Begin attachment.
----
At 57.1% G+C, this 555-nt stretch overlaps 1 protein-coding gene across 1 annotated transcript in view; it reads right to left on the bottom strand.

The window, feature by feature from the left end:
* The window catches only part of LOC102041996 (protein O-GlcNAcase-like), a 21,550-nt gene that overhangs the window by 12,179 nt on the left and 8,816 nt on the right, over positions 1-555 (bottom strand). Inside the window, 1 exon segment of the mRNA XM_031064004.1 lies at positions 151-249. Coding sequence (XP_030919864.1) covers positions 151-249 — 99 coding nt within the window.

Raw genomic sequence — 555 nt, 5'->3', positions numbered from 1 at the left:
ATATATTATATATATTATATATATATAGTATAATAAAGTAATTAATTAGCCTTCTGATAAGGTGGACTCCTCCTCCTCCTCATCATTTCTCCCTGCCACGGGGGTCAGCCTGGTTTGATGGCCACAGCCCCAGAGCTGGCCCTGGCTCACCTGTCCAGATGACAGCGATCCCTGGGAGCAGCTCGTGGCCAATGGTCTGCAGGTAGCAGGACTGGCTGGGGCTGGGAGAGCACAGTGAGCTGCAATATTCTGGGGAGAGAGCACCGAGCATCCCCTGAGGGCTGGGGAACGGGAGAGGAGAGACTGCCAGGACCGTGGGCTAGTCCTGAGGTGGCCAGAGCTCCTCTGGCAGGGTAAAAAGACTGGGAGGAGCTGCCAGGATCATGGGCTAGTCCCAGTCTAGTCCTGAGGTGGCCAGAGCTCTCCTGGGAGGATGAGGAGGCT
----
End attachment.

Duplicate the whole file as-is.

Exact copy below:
At 57.1% G+C, this 555-nt stretch overlaps 1 protein-coding gene across 1 annotated transcript in view; it reads right to left on the bottom strand.

The window, feature by feature from the left end:
* The window catches only part of LOC102041996 (protein O-GlcNAcase-like), a 21,550-nt gene that overhangs the window by 12,179 nt on the left and 8,816 nt on the right, over positions 1-555 (bottom strand). Inside the window, 1 exon segment of the mRNA XM_031064004.1 lies at positions 151-249. Coding sequence (XP_030919864.1) covers positions 151-249 — 99 coding nt within the window.

Raw genomic sequence — 555 nt, 5'->3', positions numbered from 1 at the left:
ATATATTATATATATTATATATATATAGTATAATAAAGTAATTAATTAGCCTTCTGATAAGGTGGACTCCTCCTCCTCCTCATCATTTCTCCCTGCCACGGGGGTCAGCCTGGTTTGATGGCCACAGCCCCAGAGCTGGCCCTGGCTCACCTGTCCAGATGACAGCGATCCCTGGGAGCAGCTCGTGGCCAATGGTCTGCAGGTAGCAGGACTGGCTGGGGCTGGGAGAGCACAGTGAGCTGCAATATTCTGGGGAGAGAGCACCGAGCATCCCCTGAGGGCTGGGGAACGGGAGAGGAGAGACTGCCAGGACCGTGGGCTAGTCCTGAGGTGGCCAGAGCTCCTCTGGCAGGGTAAAAAGACTGGGAGGAGCTGCCAGGATCATGGGCTAGTCCCAGTCTAGTCCTGAGGTGGCCAGAGCTCTCCTGGGAGGATGAGGAGGCT